The thing is that mathematics is an entire building built on certain foundations. These foundations are usually what provides the intuition for the more abstract concepts. So the notions of manifolds or topological spaces are abstractions and are directly motivated by what they are supposed to abstract.

I am of course completely willing to offer you a pathway through various math books. But the only way to properly do it is to start with the very foundations and go from there. So if you're willing to go this route, you need to tell me what math you are comfortable with and what not so much. It would help even more if you would link me books or texts that you feel understand well.

Finally, I wish to stress that knowing all this math I'm about to suggest is not necessary if your only goal is to learn GR. If you're interested in the mathematics behind it though, or if you wish to understand stuff more rigorously, then math books seem your best bet.
 
  • #8
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  • #9
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I understand. Geometrical intuition is crucial of course. It would be very silly to read a math book without trying to understand what everything means geometrically.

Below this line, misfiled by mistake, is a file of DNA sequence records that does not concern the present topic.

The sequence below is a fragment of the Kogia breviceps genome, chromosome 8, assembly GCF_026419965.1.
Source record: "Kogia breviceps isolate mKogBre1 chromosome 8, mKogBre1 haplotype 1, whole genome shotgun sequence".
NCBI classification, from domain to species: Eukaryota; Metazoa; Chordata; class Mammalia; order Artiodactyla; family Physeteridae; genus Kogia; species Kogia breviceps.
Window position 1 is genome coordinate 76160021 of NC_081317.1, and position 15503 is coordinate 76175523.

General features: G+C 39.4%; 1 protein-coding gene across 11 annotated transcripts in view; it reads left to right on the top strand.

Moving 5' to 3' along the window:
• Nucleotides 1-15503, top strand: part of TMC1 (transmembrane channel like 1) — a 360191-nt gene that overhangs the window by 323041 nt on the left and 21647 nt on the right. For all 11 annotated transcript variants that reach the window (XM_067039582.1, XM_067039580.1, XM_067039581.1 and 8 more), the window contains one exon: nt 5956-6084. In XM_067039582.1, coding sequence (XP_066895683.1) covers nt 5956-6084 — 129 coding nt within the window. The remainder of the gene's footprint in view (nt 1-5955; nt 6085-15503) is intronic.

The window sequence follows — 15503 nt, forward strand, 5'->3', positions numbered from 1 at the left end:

The thing is that mathematics is an entire building built on certain foundations. These foundations are usually what provides the intuition for the more abstract concepts. So the notions of manifolds or topological spaces are abstractions and are directly motivated by what they are supposed to abstract.

I am of course completely willing to offer you a pathway through various math books. But the only way to properly do it is to start with the very foundations and go from there. So if you're willing to go this route, you need to tell me what math you are comfortable with and what not so much. It would help even more if you would link me books or texts that you feel understand well.

Finally, I wish to stress that knowing all this math I'm about to suggest is not necessary if your only goal is to learn GR. If you're interested in the mathematics behind it though, or if you wish to understand stuff more rigorously, then math books seem your best bet.
I wish to fully understand the mathematics behind physics. FULLY. If that is the rigorous way or the "physics" way, so be it.

I am comfortable with single-variable calculus, calculus of variations, complex analysis, linear algebra, Fourier analysis, differential equations(just the way to solve them and i already forgot half of the solutions that do not creep up often), i know a bit of multivariable calculus(although i will be taking a course shortly) and a bit of partial differential equations. Keep in mind that i am comfortable with these as they are being taught to physicists. My courses where not even remotely close to being rigorous(apart from linear algebra and calculus which where a little rigorous).

Please, do suggest any books that you want, either pure mathematics books or applied mathematics books. Just state in which field of mathematics each book goes into(applied or pure).

Thanks!
 
  • #11
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  • #12
mathwonk